Underwood v. The State.
Trimaine Underwood appeals from the trial court's denial of his motion to withdraw his guilty plea, arguing that when the trial court rejected his plea agreement with the State, it failed to comply with the requirements of Uniform Superior Court Rule (“USCR”) 33.10 and State v. Germany, 246 Ga. 455, 271 S.E.2d 851 (1980). We agree and reverse.
In January 2012, Underwood was charged with two counts of theft by shoplifting. At his plea hearing in June 2014, he presented a negotiated plea agreement to the trial court. Under the terms of that agreement, the State recommended a sentence of two-and-a-half to three years' confinement followed by probation, concurrent with any other sentence Underwood was serving, and a waiver of recidivist treatment. After the State recited the factual basis for the plea and summarized Underwood's lengthy criminal history, the trial court stated that it would not accept the negotiated agreement. Specifically, the court stated:
And the Court is going to reject the plea agreement in the case. I'm going to tell you what I'm inclined to do in the event Mr. Underwood would like to reconsider. I'm inclined to sentence him to ten years of incarceration on count 1, followed by ten years of probation on count 2, if you would like to consider that.
Underwood conferred with his attorney, who advised the court that Underwood still wanted to plead guilty. The trial court then entered a judgment of conviction and imposed the twenty-year sentence it had described. Underwood subsequently filed a timely motion to withdraw his guilty plea, which the court denied. This appeal ensued.
In State v. Germany, our Supreme Court held that where the trial court intends to reject a negotiated plea agreement,
the trial court shall, on the record, inform the defendant personally that (1) the trial court is not bound by any plea agreement, (2) the trial court intends to reject the plea agreement presently before it, (3) the disposition of the present case may be less favorable to the defendant than that contemplated by the plea agreement, and (4) that the defendant may then withdraw his or her guilty plea as a matter of right.
(Emphasis supplied.) 246 Ga. at 456 (1), 271 S.E.2d 851. See also USCR 33.10. We have described this rule as a “bright line test” that requires the trial court to “expressly” inform the defendant, “personally and on the record,” of his right to withdraw his guilty plea. See Lawrence v. State, 234 Ga.App. 603, 605, 507 S.E.2d 490 (1998). And in a case where the trial court failed to give a statement that was required by the rule—there, an explicit statement that the court intended to impose a harsher sentence than contemplated by the agreement—we rejected the State's argument that this deficiency was cured by the fact that the defendant “was represented by experienced defense counsel who would surely have discussed the possibility of a less favorable sentence with her.” Mulkey v. State, 265 Ga.App. 631, 632, 595 S.E.2d 330 (2004).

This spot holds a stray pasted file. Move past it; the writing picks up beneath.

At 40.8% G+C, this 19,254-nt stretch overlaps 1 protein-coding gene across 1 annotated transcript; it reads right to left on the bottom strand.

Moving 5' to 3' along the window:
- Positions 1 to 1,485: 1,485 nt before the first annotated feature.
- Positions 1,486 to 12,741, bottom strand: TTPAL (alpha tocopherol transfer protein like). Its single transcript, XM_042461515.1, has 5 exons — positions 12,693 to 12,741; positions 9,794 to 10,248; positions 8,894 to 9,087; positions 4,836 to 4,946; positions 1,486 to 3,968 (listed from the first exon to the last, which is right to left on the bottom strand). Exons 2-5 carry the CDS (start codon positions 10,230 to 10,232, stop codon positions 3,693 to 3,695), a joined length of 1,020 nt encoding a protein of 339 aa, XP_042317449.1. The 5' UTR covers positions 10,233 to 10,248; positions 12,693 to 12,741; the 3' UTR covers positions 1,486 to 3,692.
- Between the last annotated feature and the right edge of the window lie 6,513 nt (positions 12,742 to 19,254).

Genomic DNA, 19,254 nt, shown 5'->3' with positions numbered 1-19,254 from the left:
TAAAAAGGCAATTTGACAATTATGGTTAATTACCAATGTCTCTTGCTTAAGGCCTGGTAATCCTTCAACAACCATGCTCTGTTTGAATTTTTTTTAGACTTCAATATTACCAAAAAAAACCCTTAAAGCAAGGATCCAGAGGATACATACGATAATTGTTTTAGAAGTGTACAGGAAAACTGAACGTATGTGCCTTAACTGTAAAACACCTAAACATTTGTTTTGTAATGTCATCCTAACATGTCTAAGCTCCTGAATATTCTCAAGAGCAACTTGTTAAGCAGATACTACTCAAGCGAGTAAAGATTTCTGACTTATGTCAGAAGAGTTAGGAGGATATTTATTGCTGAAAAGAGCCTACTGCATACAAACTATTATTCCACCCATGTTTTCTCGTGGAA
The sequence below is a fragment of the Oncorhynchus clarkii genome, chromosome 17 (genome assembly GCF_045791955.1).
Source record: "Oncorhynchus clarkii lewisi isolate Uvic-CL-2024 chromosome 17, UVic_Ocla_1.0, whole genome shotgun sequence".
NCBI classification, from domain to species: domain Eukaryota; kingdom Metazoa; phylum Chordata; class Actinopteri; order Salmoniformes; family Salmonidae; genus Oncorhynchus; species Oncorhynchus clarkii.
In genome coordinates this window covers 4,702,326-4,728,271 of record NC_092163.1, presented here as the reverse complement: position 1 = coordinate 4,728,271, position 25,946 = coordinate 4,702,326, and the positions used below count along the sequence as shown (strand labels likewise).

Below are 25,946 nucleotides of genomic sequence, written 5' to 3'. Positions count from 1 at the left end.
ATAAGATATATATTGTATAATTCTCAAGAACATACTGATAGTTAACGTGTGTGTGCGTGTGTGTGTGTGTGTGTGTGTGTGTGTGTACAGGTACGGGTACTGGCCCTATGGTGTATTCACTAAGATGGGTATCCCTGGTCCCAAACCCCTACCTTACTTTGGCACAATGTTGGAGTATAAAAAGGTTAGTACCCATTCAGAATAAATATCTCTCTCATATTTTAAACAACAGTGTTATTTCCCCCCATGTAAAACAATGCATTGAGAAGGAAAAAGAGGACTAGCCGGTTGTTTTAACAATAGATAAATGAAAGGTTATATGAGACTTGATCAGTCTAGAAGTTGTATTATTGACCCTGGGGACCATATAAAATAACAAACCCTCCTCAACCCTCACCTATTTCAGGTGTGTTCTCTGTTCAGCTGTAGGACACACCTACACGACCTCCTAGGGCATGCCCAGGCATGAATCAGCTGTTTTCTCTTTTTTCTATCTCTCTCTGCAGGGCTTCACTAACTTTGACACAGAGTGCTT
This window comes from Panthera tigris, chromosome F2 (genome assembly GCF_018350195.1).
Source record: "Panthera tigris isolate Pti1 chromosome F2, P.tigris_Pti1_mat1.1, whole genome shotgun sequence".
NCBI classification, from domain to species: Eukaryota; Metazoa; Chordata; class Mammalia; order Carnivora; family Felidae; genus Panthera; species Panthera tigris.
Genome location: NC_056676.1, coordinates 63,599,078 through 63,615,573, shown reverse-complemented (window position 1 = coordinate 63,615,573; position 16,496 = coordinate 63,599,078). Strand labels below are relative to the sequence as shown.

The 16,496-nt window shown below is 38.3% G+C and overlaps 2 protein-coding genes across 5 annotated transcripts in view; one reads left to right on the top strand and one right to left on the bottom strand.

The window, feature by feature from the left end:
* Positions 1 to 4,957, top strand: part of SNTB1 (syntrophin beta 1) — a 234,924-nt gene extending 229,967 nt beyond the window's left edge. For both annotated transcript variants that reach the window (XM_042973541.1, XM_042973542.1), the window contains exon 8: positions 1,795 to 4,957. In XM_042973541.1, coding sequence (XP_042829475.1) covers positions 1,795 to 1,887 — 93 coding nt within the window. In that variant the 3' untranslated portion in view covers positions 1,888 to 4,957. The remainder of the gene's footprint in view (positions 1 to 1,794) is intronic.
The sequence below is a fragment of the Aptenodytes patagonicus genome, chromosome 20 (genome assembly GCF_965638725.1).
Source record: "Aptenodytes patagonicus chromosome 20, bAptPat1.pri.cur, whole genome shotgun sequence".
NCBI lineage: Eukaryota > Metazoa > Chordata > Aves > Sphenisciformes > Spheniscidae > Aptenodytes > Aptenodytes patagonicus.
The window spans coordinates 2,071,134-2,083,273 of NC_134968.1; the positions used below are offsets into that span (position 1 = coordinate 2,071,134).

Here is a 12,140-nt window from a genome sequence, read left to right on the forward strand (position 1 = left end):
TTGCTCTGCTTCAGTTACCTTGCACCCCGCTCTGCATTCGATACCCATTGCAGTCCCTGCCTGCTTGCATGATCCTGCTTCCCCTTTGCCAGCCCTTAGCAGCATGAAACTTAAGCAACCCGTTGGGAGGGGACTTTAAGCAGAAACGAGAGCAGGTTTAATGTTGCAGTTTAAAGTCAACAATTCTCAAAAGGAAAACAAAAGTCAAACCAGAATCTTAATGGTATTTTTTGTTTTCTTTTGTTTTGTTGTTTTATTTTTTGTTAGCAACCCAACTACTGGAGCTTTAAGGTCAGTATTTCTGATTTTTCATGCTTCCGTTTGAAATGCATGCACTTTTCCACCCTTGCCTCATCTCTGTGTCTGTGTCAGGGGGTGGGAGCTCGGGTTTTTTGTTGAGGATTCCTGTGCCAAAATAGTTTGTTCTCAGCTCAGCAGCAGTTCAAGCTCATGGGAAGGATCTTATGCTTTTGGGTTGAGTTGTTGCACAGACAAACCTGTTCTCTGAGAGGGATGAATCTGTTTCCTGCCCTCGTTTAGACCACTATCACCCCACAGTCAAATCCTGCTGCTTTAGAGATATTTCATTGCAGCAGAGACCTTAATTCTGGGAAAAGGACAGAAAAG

Here, as in Mulkey, the trial court did not explicitly advise Underwood of all four of the principles identified in State v. Germany and USCR 33.10. Specifically, the court did not advise Underwood that, because it had decided not to impose the recommended sentence, he could withdraw his guilty plea as a matter of right, which the State concedes on appeal. Further, as in Mulkey, this deficiency was not cured by defense counsel advising the defendant, off the record, of the same principle. See Mulkey, 265 Ga.App. at 632, 595 S.E.2d 330. Accordingly, the trial court's failure to comply with the directives of USCR 33.10 and Germany necessitates a reversal in this case.
Division Per Curiam. All Judges concur.